Preparing a HUD for closing in the current mortgage process is quite difficult, as there can be many missing components, different documents to sign and approve and many entities involved that do not communicate with one another.
Closing a mortgage loan could be comparable to the poem “The Blind Men and the Elephant.”
The poem depicts six blind men who “to learning much inclined” have encountered an elephant. Each of them proceeds to touch different areas of the elephant’s body and then declares their idea of what they think the animal looks like.
The second stanza is as follows:
“The First approached the Elephant,
And happening to fall
Against his broad and sturdy side,
At once began to bawl:
‘God bless me! but the Elephant
Is very like a WALL!'”
The poem continues detailing each blind man’s concept of the elephant. The second blind man felt the elephant’s tusk and likened the animal to a spear. The third felt the trunk and compared it to a snake. The fourth’s assertion was that the elephant was a tree because he felt the animal’s knee. The fifth disagreed with everyone else because he felt the ear and maintained the elephant was like a fan. The sixth felt the tail and associated it with a rope.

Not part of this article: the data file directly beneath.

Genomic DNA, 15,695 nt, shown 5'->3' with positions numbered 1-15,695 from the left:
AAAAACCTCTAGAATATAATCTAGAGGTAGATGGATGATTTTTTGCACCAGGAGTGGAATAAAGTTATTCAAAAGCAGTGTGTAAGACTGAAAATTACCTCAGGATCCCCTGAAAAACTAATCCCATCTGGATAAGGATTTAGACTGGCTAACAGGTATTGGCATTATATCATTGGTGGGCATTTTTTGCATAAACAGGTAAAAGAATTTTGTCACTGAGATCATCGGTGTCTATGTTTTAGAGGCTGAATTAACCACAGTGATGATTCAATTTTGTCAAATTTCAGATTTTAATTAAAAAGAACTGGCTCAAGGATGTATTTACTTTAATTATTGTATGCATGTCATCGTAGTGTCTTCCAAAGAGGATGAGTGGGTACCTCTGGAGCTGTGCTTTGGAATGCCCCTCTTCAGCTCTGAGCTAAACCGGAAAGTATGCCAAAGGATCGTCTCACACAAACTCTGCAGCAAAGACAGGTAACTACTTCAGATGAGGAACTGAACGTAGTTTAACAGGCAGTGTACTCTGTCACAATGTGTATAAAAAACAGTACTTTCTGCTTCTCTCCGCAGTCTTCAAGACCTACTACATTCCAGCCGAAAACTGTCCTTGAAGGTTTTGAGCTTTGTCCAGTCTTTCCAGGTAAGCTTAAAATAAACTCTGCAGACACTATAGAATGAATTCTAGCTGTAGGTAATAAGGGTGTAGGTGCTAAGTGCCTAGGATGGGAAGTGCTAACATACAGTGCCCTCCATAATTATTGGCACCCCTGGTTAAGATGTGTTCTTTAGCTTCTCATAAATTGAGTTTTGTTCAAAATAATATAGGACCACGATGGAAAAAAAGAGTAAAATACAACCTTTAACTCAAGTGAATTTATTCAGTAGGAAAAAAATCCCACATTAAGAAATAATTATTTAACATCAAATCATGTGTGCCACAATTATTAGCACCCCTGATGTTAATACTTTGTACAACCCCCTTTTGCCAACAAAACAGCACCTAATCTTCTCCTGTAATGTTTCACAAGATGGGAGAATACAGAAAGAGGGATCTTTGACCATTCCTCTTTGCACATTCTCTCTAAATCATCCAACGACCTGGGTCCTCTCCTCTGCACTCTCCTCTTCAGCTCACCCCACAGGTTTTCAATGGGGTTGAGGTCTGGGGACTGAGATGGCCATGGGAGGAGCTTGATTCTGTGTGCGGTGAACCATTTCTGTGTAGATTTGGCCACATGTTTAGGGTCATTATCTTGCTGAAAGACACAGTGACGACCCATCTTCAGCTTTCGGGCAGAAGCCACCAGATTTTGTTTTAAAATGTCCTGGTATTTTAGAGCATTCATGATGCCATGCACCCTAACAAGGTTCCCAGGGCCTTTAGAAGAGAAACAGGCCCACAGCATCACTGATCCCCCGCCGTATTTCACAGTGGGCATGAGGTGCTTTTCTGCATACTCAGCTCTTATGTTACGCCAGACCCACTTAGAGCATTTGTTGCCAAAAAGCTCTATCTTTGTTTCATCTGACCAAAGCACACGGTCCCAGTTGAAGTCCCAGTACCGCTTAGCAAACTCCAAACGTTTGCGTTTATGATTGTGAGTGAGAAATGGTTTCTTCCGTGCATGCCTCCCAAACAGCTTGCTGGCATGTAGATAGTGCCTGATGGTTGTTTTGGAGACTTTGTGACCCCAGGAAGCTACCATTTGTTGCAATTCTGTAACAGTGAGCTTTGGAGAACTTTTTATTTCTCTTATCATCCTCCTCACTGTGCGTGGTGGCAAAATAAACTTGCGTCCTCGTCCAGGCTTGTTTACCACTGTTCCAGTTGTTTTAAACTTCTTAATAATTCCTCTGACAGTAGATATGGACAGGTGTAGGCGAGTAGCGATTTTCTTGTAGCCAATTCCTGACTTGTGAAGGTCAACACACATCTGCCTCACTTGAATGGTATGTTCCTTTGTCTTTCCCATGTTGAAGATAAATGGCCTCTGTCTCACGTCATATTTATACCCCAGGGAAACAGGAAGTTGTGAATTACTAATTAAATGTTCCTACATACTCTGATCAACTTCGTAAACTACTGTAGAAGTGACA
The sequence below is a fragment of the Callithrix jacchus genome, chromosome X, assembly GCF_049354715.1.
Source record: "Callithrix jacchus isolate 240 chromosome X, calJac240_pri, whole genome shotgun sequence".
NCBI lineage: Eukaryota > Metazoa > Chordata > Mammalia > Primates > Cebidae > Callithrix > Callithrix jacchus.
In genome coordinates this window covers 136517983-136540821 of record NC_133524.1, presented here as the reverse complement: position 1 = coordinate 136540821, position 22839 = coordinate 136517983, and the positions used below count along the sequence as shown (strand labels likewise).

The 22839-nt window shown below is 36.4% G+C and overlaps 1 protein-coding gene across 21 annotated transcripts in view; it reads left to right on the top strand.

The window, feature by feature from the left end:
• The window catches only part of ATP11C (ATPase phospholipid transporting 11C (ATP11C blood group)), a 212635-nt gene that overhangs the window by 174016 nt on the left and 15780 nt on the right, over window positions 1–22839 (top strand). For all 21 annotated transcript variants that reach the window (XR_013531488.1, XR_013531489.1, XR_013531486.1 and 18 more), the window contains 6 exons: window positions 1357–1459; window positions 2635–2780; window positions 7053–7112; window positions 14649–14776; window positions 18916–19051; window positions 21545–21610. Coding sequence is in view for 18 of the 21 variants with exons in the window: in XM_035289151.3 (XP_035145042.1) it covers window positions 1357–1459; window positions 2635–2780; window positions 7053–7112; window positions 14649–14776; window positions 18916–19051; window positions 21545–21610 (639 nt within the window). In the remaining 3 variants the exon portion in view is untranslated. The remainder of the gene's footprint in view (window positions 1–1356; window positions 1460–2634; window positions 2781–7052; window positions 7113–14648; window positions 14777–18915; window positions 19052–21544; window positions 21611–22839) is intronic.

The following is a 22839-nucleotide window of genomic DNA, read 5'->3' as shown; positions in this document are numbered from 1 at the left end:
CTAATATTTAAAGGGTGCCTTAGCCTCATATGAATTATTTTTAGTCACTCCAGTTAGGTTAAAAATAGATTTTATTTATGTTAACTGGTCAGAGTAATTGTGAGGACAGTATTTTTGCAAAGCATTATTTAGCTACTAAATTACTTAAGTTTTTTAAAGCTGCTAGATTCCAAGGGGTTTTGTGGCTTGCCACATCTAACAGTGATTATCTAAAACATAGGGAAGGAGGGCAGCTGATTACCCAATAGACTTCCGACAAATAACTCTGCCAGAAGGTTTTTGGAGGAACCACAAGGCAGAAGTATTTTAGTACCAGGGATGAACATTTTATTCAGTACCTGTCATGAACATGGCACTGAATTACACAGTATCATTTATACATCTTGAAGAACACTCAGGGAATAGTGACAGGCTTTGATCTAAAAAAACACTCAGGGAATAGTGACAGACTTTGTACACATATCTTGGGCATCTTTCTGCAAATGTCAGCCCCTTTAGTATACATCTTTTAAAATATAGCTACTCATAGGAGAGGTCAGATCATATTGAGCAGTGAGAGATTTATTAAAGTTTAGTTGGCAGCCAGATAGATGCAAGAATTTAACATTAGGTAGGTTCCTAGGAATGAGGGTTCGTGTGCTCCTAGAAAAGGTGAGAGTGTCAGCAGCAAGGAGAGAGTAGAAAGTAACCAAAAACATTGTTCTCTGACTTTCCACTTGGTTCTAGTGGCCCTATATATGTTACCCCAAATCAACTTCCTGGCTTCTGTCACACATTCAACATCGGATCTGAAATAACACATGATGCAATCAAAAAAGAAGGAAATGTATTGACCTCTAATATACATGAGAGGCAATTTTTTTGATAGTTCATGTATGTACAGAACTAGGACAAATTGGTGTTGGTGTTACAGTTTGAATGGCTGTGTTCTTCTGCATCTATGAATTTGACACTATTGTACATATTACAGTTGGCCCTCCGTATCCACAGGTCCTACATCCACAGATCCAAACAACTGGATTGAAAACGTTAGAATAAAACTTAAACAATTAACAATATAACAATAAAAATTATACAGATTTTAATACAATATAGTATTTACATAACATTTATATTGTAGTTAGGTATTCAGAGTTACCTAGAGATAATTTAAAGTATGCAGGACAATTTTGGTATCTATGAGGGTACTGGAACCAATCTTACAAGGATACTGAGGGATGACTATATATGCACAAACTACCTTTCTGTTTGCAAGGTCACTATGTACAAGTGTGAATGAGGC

The mortgage closing process is remarkably similar to this poem in that, though each of these men felt a part of the animal, they couldn’t see the whole elephant and consequently were all wrong in their statements. They could only guess at what they were missing through the assertions of their fellow blind men. In a mortgage closing, many errors are caused through the many different silos and lack of proper communication; however, it is also caused because much information is only guessed at.
The TILA-RESPA Disclosure Rule states that the HUD needs to be provided to the consumer three days before closing. At times, there are certain documents in the HUD that are incomplete or missing altogether. According to TILA-RESPA, if due diligence has been followed and that information is simply unavailable in the restricted time limit, the lender is then supposed to make “good faith estimates” to fill in the missing or incomplete data. The standards for these estimates are that the lender can rely on other parties to provide quotes and must at least use the generally accepted calculation tools.
Is it any wonder that HUD documents are riddled with errors? The groups involved are blinded by incomplete and, at times, false information. Many times they are reduced to guessing what they think the data should be.
How is such a problem going to be fixed in the current system?
It can’t—a new system needs to rise up and take its place.
Let us not be like the six blind men from Indostan who disputed “loud and long” over what the elephant looked like and “though each was partly in the right . . . all were in the wrong”. There should be no guesswork in the important process of buying a home.
Want to make your mortgage process easier and more accurate? Contact ATS Secured today.